The small-scale investors affected by 2010-11 market crash are yet to recover losses although the market recovered some grounds during 2014, experts have said.
The key index of Dhaka Stock Exchange, DSEX, advanced by 13 per cent over the year to finish at 4,865 points on December 30 after beginning the year with 4,286.15 points.
Substantial amount of shares were added during the period as 26 companies raised Tk 2,978 crore from the capital market through initial public offerings and rights shares.
As per the DSE statistics, of the 26 companies, 17 raised capital worth Tk 1,980 crore through IPOs, while nine raised Tk 998 crore by offering rights shares during the period.
‘Although the market has increased marginally during the year, recovering small-scale investors’ losses of the 2010-2011 market crash remained mostly unachieved,’ former SEC chairman Faruque Ahmed Siddiqui told New Age on Tuesday.
‘Loss recovering has become almost impossible for the investors who have invested margin loan fund to the capital market during the market bubble in 2009-2010 due to interest burden,’ he said.
Siddiqui, however, said during the year the investors had recovered confidence over the market to some extent as the market behaved comparatively stable than the previous year.
Speaking about the newly-listed companies, he said the capital market was yet to attract many companies with good track.
Although the market performed better in 2014, losses of the investors, who have invested at the market peak, might remained unrecovered,’ former DSE president Shakil Rizvi told New Age.
Fresh investors might have made satisfactory return during the year as some companies’ share prices increased above the 2010 level, he said.
The steady rise of DGEN, the benchmark general index of DSE, from 2,795.33 points in January 2009 to 4,535.53 points in January 2010 had attracted both the institutional and small-scale investors to the securities market.
Sudden investment inflow, mostly from banking sector, had given rise to a boom in 2010 on which the DGEN had skyrocketed by 82.87 per cent to 8,290.41 points, with its peak of 8,918.51 points reached on December 5 in the year with a turnover of Tk 3,249 crore.
Powerful market cartels composed of speculators, brokers, auditors, company-owners, and even officials of regulatory bodies, allegedly had used the huge liquidity flow to generate a price surge that had gone far above the fundamentals of the companies concerned.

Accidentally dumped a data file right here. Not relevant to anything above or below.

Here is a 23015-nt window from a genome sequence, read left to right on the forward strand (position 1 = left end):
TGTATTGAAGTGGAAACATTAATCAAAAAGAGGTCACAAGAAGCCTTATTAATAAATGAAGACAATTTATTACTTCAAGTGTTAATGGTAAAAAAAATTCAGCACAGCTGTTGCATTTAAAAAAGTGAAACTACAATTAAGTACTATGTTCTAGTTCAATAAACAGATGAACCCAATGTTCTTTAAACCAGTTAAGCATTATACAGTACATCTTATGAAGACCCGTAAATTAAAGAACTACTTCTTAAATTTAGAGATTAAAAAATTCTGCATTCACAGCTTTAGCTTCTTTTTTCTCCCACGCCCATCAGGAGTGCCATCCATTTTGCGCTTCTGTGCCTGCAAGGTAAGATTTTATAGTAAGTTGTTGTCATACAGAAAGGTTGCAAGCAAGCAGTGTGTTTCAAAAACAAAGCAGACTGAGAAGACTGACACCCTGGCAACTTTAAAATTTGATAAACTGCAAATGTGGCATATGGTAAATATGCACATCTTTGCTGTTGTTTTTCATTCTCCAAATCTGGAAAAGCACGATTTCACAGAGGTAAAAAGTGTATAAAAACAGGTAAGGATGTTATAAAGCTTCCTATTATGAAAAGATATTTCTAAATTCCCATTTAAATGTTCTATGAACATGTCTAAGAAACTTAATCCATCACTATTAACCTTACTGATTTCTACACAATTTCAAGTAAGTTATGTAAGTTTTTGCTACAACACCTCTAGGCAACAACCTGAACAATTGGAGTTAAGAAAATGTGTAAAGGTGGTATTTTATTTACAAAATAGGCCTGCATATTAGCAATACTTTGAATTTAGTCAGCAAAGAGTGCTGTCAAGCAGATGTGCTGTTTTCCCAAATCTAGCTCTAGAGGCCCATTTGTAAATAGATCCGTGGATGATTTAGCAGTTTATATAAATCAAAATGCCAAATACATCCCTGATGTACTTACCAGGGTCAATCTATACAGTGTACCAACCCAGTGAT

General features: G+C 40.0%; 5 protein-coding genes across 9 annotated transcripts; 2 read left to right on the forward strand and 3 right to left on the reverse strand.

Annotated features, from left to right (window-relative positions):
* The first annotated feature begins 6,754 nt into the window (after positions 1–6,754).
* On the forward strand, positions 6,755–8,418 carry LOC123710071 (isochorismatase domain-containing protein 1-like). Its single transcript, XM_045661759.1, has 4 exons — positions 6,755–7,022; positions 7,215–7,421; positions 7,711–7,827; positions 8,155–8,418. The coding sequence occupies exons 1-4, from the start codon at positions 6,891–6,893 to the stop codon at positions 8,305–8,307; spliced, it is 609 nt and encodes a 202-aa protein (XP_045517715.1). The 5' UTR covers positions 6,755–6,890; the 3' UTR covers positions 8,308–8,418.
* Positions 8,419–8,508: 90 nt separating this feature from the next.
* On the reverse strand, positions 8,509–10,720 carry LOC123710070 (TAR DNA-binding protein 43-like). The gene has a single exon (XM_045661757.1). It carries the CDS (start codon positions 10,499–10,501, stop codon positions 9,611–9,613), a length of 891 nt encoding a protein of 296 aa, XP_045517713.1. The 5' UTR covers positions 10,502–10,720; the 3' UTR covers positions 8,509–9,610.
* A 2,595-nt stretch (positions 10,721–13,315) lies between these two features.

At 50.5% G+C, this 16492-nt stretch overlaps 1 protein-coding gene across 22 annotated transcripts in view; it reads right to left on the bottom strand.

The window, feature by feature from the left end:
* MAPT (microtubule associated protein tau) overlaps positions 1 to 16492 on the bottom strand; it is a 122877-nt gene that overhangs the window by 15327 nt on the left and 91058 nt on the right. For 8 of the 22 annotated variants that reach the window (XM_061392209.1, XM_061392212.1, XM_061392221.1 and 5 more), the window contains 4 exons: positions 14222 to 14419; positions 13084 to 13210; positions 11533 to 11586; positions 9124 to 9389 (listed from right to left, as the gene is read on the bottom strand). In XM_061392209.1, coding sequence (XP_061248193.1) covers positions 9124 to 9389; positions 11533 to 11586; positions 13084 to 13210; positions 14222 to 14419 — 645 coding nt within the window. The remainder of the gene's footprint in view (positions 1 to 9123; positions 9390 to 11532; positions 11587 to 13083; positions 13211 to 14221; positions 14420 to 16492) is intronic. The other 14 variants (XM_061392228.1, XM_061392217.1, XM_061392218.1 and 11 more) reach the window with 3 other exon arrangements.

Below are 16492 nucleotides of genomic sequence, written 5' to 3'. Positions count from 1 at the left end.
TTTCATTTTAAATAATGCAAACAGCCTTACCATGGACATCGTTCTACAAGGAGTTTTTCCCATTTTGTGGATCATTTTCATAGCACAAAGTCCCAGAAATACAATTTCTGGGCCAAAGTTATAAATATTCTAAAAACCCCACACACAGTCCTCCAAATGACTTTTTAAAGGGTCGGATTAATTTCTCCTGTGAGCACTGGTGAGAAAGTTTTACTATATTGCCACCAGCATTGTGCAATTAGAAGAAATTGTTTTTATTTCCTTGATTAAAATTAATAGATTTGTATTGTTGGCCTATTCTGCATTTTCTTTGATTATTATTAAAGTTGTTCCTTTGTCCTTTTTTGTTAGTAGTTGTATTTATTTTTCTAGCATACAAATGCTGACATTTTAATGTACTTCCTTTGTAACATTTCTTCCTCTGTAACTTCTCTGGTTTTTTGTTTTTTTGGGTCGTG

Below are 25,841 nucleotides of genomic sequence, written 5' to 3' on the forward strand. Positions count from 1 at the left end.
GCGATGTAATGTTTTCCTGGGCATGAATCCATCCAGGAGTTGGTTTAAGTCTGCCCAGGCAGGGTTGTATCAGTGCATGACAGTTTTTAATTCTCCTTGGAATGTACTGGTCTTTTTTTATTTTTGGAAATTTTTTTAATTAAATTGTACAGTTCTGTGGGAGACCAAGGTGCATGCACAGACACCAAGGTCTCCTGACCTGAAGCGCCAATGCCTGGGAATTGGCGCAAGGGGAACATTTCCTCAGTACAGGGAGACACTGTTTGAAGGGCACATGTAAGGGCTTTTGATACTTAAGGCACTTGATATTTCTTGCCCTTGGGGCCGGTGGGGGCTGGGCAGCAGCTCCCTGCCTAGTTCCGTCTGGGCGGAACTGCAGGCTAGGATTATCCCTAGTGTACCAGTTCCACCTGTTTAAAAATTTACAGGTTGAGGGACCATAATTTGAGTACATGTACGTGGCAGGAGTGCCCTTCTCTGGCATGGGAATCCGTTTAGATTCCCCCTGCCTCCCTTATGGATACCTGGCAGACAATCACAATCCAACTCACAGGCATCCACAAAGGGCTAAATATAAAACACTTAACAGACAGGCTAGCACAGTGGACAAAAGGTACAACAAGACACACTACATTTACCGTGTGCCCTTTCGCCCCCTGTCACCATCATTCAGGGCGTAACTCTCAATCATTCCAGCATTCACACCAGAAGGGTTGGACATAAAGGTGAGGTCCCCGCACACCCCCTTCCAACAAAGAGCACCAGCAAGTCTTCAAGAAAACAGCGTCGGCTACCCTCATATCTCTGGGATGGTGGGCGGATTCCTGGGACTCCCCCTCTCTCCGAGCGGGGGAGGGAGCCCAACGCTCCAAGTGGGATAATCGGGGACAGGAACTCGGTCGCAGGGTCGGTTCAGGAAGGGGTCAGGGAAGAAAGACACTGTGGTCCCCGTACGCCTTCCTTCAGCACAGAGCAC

In 2009, the BSEC (then SEC) and the BB asked the commercial banks to transform their merchant banking departments into separate legal entities which turned the banks’ investments in their merchant bank wings into loans.
The BB, however, in December 2010 directed the commercial banks to reduce by August 21, 2011 the amount of the credit they had given to single borrowers to within the ceiling of 15 per cent of their paid-up capital.
That had forced the merchant banks to sell off their investors’ shares to ensure that their parent banks could keep their single borrower exposure within the BB-set limit.
All the factors acting together brought down the unsustainable market system in just two months, with the DGEN crash-landing from 8,723.18 points on December 1, 2010 to 7,572.61 points on January 30, 2011, producing the big bang of the crash, the aftershocks of which had since been continuing to decrease the share prices further.
The worst-ever stock crash in the country’s history had wiped out even the initial capital investment made by thousands of investors.
The aftershock of the market crash of late 2010 had continued throughout the following years where DGEN had lost 3,032 points in 2011 and 1,038 points in 2012.
The DGEN hit the lowest ebb on January 4, 2013 at 3,383.23 points since November 15, 2009.
The Dhaka bourse introduced new general index, DSEX, on January 28, 2013 which hit its lowest value at 3,438.90 points on April 30 this year and reached its highest at 4,439.60 points on November 20.
The government in the 2011-2012 took initiatives to waive 50 per cent interest on margin loans for the small-scale investors affected by the stock market crash and introduced a refinance scheme of Tk 900 crore.
-With New Age input